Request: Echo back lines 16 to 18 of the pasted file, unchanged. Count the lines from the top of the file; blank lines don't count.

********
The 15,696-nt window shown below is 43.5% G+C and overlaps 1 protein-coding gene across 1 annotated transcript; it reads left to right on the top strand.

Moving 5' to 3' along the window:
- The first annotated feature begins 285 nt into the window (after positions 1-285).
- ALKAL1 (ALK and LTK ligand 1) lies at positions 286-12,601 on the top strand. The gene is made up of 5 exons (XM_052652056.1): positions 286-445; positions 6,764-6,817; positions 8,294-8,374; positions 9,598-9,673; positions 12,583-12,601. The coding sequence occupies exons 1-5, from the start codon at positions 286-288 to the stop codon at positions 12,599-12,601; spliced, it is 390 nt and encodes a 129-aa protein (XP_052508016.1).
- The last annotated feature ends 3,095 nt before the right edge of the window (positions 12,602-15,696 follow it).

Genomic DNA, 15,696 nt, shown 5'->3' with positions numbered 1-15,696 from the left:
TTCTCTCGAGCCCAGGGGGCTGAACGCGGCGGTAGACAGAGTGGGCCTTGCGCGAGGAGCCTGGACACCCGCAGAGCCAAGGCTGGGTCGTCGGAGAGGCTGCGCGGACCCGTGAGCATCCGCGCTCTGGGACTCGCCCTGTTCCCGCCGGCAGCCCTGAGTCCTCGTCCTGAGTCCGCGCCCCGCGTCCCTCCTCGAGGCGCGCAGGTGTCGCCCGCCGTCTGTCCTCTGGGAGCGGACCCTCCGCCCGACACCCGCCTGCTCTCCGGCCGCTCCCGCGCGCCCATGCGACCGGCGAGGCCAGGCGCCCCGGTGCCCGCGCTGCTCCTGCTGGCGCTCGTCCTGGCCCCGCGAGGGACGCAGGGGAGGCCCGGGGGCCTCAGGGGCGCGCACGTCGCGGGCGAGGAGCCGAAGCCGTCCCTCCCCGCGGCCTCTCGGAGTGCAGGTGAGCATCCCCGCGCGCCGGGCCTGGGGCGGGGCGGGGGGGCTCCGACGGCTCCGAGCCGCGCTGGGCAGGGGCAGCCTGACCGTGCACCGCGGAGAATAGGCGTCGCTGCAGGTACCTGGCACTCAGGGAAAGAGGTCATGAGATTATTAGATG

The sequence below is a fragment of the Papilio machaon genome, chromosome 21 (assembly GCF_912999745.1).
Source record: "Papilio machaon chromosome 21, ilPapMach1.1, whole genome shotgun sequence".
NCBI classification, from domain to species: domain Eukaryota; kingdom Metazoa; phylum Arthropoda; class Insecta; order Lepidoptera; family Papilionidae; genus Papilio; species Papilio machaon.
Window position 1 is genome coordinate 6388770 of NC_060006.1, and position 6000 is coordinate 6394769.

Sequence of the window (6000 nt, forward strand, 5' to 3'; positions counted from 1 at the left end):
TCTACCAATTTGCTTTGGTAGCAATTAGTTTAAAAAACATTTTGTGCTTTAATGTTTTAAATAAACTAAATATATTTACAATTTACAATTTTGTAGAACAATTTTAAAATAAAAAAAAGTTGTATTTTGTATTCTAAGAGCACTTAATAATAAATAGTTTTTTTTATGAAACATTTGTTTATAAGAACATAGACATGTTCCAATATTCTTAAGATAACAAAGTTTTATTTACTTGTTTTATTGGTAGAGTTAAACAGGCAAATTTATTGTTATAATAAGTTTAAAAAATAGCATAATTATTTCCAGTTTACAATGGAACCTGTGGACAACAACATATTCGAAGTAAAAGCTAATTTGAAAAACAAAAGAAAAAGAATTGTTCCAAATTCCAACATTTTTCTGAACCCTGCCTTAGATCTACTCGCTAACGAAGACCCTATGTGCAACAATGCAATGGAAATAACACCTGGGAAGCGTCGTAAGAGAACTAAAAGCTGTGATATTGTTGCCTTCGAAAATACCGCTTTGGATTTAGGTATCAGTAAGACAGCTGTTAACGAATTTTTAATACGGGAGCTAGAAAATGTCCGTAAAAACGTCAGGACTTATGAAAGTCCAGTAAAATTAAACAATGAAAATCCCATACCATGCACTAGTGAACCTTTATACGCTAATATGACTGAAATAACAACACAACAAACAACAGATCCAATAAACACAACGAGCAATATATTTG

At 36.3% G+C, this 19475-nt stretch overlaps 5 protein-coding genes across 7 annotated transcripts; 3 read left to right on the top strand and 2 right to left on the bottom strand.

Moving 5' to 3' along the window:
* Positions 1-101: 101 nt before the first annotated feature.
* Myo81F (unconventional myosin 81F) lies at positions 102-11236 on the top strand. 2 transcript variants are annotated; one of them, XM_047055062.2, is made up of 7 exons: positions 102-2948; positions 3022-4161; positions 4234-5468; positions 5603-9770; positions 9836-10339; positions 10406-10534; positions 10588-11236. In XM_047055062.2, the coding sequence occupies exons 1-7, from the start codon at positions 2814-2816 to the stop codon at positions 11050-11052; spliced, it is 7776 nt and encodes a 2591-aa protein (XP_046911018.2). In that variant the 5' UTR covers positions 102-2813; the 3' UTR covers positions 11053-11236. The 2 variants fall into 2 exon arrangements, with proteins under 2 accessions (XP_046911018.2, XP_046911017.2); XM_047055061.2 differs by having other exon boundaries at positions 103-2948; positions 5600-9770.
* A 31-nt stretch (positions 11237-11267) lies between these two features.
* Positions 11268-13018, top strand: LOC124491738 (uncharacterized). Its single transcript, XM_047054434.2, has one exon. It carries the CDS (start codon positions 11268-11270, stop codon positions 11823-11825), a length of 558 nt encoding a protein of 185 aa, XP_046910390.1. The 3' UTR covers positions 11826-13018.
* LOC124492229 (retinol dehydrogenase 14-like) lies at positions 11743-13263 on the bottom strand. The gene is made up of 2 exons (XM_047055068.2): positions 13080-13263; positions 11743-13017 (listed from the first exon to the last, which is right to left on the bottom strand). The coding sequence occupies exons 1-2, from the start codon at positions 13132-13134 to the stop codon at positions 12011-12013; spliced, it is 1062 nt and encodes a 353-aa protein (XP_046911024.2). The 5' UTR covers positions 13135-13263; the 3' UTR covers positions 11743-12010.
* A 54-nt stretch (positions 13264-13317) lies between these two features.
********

* Positions 1-101: 101 nt before the first annotated feature.
* Myo81F (unconventional myosin 81F) lies at positions 102-11236 on the top strand. 2 transcript variants are annotated; one of them, XM_047055062.2, is made up of 7 exons: positions 102-2948; positions 3022-4161; positions 4234-5468; positions 5603-9770; positions 9836-10339; positions 10406-10534; positions 10588-11236. In XM_047055062.2, the coding sequence occupies exons 1-7, from the start codon at positions 2814-2816 to the stop codon at positions 11050-11052; spliced, it is 7776 nt and encodes a 2591-aa protein (XP_046911018.2). In that variant the 5' UTR covers positions 102-2813; the 3' UTR covers positions 11053-11236. The 2 variants fall into 2 exon arrangements, with proteins under 2 accessions (XP_046911018.2, XP_046911017.2); XM_047055061.2 differs by having other exon boundaries at positions 103-2948; positions 5600-9770.
* A 31-nt stretch (positions 11237-11267) lies between these two features.